How many milliHelens do people with out-standing faces have?

Professor and statistician, David Spiegelhalter told us in The Times last week that “the science of attractiveness is a growing field, despite the lack of an agreed unit of measurement” and he went on “the milliHelen, the amount needed to launch one ship, is still disputed” http://understandinguncertainty.org/node/1057

And all around me (maybe you too?), I see the human face in all its glory being discussed – Simon Jenkins “Faces are in, and must stand as proxy for biography, gossip and sex” (http://www.guardian.co.uk/commentisfree/2010/nov/18/faces-appearance-analyse-value) which argues that Kate Middleton’s face is “a window on the self-absorption of an entire people” – the British!

And let’s not forget the evolutionary scientist who came out with the finding that attractive couples are likely to have daughters than are plainer couples, a thesis which Spiegelhalter strongly disputed on methodological grounds but which was the subject of acres of newsprint, streams of tweats (what is the collective term? ‘a tirade’ or ‘a soundbite’?) and endless TV and radio discussions.

Last but not least is the recently-acclaimed new website for so-called ‘ugly people’ (http://www.theuglybugball.com) – and I think it is this, despite its horrendous but probably appealing title that gets closest to my position.

Where do I stand?

It’s a long debate but it seems to me that often our use of language around this subject lets us down. Beauty and non-beauty are objective realities measurable with the aesthetic face values of the day – Mona Lisa may still be beautiful but I am not sure she is by today’s norms. One of the goals of our face equality campaign is to challenge these face values so that less negativity and more value is attached to scars, asymmetry and out-standing looks.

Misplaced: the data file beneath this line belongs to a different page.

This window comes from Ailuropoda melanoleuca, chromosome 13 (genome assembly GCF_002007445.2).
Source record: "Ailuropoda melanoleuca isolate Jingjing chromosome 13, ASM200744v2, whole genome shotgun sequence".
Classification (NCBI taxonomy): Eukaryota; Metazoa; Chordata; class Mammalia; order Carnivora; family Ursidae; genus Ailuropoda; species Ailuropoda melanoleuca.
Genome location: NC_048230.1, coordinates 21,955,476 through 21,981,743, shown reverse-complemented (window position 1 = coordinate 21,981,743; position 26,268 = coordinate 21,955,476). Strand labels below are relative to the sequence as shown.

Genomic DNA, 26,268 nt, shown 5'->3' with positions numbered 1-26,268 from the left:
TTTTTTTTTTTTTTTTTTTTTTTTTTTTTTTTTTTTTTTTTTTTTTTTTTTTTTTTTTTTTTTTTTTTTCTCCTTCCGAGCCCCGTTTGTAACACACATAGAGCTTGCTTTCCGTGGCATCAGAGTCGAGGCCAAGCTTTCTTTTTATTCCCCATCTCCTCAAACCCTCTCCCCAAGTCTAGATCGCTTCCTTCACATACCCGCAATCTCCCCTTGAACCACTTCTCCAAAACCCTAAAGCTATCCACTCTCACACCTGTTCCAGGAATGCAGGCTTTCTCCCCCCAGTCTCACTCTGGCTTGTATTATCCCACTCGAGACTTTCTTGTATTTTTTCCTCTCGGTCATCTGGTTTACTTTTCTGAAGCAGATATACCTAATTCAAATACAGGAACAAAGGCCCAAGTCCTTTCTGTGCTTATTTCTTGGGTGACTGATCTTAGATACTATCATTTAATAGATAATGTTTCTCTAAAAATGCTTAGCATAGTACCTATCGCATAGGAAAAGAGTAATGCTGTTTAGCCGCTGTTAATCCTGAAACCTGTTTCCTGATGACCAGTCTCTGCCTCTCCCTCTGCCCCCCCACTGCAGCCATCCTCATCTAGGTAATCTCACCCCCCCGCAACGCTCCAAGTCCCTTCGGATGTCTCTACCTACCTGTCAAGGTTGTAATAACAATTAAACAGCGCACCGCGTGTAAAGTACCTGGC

Attractiveness is an altogether different human quality which has many dimensions, physical and chemical. It is stirred (or depressed) by the way that someone moves and talks, by their mood and gestures, their touch and proximity, their aromas and aura – and perhaps, above all (although not to someone with a sight impairment) by the immeasurable quality of their eye contact.

A snapshot of a face can convey only a little of what makes someone attractive – which is why, for someone with a disfigurement, the fear about their photo is that it will prompt others to make face-value judgements. The ugly bug website gives the lie to that reflex because all visitors expect to suspend their cultural assumptions and look for attractiveness not just a pretty face!

So I am not surprised that the milliHelen as a measure of attractiveness has yet to be defined but I suspect the researchers need to think laterally and consult the least likely candidates, those with out-standing faces – they might float a few boats too!  It reminds me of Nichola Rumsey’s research years ago when she found that the best (most attractive?) market researchers were likely to have high social skills and facial disfigurements! (sorry cannot find the link right now)

PS: for those of you who have not seen a great film about the making of our children’s Face Equality campaign, see Billboard Kids now at http://www.bbc.co.uk/programmes/b00rfmyc

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